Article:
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Icky Pooh: Misguided Christopher Robin Lacks Imagination

The latest nostalgic trip back to the Hundred Acre Wood is an intermittently charming live-action adventure that ultimately feels more strained than amusing.
By Todd Jorgenson |

Less than a year after the period drama Goodbye Christopher Robin, we say hello again with Christopher Robin, a much different attempt at spinning the mythology of A.A. Milne’s beloved children’s characters in a new direction.

The latest nostalgic trip back to the Hundred Acre Wood is an intermittently charming live-action adventure about lifelong friendships, childhood innocence, and the power of imagination that ultimately seems silly and inconsequential even by these modest standards.

The bulk of the film finds Christopher Robin (Ewan McGregor) working as an efficiency expert tasked with slashing expenses at a high-stress London company. He doesn’t spend enough time with his wife (Hayley Atwell) and young daughter, and certainly has forgotten about his childhood adventures with his stuffed animals, led by a bumbling bear known as Winnie the Pooh.

That changes when a wayward Pooh (voiced by Jim Cummings) seeks out Christopher Robin one day in the park, desperately searching for his missing friends. After some zany mishaps, Christopher Robin reluctantly helps out, eventually realizing that his priorities need to be reset.

As directed by Marc Forster (Finding Neverland), the film demonstrates a genuine warmth and affection for the characters, even if it loses momentum whenever Pooh and his friends aren’t on the screen.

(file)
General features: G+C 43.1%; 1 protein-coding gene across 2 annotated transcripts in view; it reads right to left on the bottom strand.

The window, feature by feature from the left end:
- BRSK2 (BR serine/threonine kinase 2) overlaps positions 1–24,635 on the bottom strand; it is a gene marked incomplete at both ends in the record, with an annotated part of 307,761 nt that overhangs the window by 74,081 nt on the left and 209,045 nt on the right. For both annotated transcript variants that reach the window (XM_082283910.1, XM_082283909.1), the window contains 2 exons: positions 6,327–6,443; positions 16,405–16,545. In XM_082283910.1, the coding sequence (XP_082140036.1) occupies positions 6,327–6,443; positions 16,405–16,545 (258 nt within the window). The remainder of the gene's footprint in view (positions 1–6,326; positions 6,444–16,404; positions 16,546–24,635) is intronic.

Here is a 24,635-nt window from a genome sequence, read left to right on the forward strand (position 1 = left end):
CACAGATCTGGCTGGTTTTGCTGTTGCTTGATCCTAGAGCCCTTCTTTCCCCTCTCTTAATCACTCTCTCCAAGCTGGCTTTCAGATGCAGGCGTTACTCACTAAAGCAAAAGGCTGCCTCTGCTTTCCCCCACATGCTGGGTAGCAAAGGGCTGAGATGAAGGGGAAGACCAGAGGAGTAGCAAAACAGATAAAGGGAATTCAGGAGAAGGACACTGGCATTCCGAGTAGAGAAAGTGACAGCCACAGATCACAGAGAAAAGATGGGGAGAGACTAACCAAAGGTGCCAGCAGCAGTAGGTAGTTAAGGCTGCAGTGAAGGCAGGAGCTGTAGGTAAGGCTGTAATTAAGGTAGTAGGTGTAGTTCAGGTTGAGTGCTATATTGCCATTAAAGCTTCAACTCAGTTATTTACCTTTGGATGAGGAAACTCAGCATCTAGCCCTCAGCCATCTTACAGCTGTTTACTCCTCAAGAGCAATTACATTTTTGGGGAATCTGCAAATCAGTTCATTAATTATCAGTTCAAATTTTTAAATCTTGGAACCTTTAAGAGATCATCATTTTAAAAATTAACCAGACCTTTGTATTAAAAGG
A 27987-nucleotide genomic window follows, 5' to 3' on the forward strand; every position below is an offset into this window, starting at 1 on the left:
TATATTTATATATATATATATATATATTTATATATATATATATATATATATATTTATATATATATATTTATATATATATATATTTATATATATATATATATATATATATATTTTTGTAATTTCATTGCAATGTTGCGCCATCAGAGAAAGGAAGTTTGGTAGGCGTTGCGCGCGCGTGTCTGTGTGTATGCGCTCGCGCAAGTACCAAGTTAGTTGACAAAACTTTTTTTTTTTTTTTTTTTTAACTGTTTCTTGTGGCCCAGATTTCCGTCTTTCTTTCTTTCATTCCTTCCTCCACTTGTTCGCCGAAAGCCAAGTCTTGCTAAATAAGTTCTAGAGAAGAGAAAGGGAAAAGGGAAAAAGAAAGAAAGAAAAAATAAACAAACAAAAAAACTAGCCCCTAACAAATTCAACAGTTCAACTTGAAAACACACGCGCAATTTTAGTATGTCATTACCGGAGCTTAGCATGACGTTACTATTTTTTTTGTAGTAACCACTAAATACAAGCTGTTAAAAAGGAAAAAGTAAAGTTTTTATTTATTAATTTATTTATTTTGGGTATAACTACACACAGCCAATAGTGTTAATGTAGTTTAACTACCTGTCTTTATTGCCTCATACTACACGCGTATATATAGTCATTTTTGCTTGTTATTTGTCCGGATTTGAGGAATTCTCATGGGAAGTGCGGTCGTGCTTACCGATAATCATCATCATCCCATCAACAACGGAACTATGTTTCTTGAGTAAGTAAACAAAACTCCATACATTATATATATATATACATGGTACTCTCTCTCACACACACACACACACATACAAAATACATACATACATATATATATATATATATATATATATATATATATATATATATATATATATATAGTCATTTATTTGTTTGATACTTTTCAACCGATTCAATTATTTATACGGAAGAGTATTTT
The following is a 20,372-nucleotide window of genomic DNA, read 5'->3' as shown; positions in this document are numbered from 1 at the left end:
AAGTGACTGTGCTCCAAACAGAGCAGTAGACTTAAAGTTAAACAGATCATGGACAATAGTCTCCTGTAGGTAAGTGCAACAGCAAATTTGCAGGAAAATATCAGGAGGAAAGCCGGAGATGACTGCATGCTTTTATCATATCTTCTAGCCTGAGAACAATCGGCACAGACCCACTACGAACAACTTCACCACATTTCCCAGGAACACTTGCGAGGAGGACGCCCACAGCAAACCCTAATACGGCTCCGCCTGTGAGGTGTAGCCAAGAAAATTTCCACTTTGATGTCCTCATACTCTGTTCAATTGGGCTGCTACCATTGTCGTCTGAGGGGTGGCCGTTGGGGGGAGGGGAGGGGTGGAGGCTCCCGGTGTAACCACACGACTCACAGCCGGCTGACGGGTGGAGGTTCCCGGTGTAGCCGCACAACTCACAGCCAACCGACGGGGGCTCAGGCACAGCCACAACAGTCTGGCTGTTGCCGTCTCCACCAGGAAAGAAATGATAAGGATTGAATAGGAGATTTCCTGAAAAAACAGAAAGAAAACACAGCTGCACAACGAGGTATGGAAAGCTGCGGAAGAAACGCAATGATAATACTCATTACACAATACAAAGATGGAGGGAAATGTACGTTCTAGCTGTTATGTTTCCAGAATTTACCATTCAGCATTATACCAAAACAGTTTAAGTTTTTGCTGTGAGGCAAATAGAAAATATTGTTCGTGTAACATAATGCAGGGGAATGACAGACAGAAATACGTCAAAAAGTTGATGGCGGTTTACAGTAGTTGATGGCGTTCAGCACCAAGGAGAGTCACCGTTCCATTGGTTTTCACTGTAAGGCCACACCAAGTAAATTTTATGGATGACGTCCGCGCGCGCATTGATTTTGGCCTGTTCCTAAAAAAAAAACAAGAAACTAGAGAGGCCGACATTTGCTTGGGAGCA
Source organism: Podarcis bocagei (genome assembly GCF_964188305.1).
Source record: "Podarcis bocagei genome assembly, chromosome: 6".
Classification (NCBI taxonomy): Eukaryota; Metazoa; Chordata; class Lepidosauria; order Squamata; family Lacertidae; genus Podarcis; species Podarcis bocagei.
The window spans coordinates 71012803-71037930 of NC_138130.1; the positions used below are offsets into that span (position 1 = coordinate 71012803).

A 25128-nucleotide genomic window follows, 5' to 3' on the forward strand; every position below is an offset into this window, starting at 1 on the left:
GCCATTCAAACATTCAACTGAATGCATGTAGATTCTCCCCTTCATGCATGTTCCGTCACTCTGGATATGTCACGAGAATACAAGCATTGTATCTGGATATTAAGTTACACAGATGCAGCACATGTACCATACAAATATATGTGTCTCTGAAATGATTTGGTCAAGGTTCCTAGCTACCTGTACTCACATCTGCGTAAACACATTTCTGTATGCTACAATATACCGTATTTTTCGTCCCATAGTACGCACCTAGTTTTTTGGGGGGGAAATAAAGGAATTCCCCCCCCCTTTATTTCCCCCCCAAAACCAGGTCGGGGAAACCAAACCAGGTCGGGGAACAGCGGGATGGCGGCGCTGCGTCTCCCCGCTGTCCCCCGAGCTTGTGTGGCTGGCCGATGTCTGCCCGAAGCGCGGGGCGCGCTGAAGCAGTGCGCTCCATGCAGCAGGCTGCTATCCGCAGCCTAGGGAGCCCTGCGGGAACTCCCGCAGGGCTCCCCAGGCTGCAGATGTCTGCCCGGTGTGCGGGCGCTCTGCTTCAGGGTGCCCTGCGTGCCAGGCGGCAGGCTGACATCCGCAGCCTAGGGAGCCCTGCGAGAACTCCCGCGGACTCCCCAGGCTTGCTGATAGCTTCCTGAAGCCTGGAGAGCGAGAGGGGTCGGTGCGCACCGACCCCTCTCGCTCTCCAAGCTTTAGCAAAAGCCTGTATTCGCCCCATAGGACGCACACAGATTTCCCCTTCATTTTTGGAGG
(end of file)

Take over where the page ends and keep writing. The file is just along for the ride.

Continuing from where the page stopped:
The leisurely paced screenplay overdoses on cuteness and sentimentality as it aims for more of a Paddington vibe with its fish-out-of-water concept that briefly brings Pooh into the real world. Such an idea feels more strained than amusing, especially given the film’s reliance on broad slapstick more likely to produce smiles among moviegoers rather than outright laughs.

The voice cast from the last few Pooh cinematic outings returns here, including Brad Garrett as Eeyore the donkey, Peter Capaldi as Rabbit, and Toby Jones as Owl. It’s unfortunate that none of them, other than an extended sequence involving the perpetually dour Eeyore, gets much screen time.

Still, there’s a timeless quality to the setting and the characters that still resonates across generations. It’s impossible to resist Pooh’s wise yet offbeat philosophical quips, such as when he advises a younger Christopher Robin: “Doing nothing often leads to the very best of something.”

To its detriment, perhaps the same could be said of the film, which betrays the source material by trying too hard to make Pooh and friends into something, when changing nothing might have produced a more satisfying result.

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